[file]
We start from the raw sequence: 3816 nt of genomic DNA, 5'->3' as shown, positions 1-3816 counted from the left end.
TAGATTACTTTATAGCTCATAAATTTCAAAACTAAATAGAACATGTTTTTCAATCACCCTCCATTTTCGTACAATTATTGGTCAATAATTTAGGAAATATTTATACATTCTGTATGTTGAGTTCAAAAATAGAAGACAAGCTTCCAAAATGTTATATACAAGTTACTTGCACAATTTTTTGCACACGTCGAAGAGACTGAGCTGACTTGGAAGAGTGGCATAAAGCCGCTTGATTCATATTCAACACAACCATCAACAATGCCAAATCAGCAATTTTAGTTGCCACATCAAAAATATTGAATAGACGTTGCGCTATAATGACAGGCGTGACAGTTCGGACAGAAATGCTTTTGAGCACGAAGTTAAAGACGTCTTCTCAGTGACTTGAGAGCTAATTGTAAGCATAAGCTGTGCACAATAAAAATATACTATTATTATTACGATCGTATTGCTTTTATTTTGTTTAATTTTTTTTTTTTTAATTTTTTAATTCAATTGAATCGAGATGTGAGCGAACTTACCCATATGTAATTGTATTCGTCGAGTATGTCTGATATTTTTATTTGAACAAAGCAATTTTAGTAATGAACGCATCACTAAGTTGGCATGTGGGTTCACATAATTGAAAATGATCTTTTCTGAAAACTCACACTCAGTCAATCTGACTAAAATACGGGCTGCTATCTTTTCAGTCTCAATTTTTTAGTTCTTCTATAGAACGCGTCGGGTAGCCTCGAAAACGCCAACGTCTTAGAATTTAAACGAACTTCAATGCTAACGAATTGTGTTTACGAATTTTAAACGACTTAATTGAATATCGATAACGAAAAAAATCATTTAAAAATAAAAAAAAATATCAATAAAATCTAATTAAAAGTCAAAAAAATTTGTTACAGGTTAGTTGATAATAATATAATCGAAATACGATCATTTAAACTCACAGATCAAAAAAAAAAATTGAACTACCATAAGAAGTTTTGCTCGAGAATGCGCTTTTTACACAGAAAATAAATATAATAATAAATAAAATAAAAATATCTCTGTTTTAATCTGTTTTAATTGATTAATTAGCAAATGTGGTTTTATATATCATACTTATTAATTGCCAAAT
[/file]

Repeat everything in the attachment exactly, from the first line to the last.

We start from the raw sequence: 3816 nt of genomic DNA, 5'->3' as shown, positions 1-3816 counted from the left end.
TAGATTACTTTATAGCTCATAAATTTCAAAACTAAATAGAACATGTTTTTCAATCACCCTCCATTTTCGTACAATTATTGGTCAATAATTTAGGAAATATTTATACATTCTGTATGTTGAGTTCAAAAATAGAAGACAAGCTTCCAAAATGTTATATACAAGTTACTTGCACAATTTTTTGCACACGTCGAAGAGACTGAGCTGACTTGGAAGAGTGGCATAAAGCCGCTTGATTCATATTCAACACAACCATCAACAATGCCAAATCAGCAATTTTAGTTGCCACATCAAAAATATTGAATAGACGTTGCGCTATAATGACAGGCGTGACAGTTCGGACAGAAATGCTTTTGAGCACGAAGTTAAAGACGTCTTCTCAGTGACTTGAGAGCTAATTGTAAGCATAAGCTGTGCACAATAAAAATATACTATTATTATTACGATCGTATTGCTTTTATTTTGTTTAATTTTTTTTTTTTTAATTTTTTAATTCAATTGAATCGAGATGTGAGCGAACTTACCCATATGTAATTGTATTCGTCGAGTATGTCTGATATTTTTATTTGAACAAAGCAATTTTAGTAATGAACGCATCACTAAGTTGGCATGTGGGTTCACATAATTGAAAATGATCTTTTCTGAAAACTCACACTCAGTCAATCTGACTAAAATACGGGCTGCTATCTTTTCAGTCTCAATTTTTTAGTTCTTCTATAGAACGCGTCGGGTAGCCTCGAAAACGCCAACGTCTTAGAATTTAAACGAACTTCAATGCTAACGAATTGTGTTTACGAATTTTAAACGACTTAATTGAATATCGATAACGAAAAAAATCATTTAAAAATAAAAAAAAATATCAATAAAATCTAATTAAAAGTCAAAAAAATTTGTTACAGGTTAGTTGATAATAATATAATCGAAATACGATCATTTAAACTCACAGATCAAAAAAAAAAATTGAACTACCATAAGAAGTTTTGCTCGAGAATGCGCTTTTTACACAGAAAATAAATATAATAATAAATAAAATAAAAATATCTCTGTTTTAATCTGTTTTAATTGATTAATTAGCAAATGTGGTTTTATATATCATACTTATTAATTGCCAAAT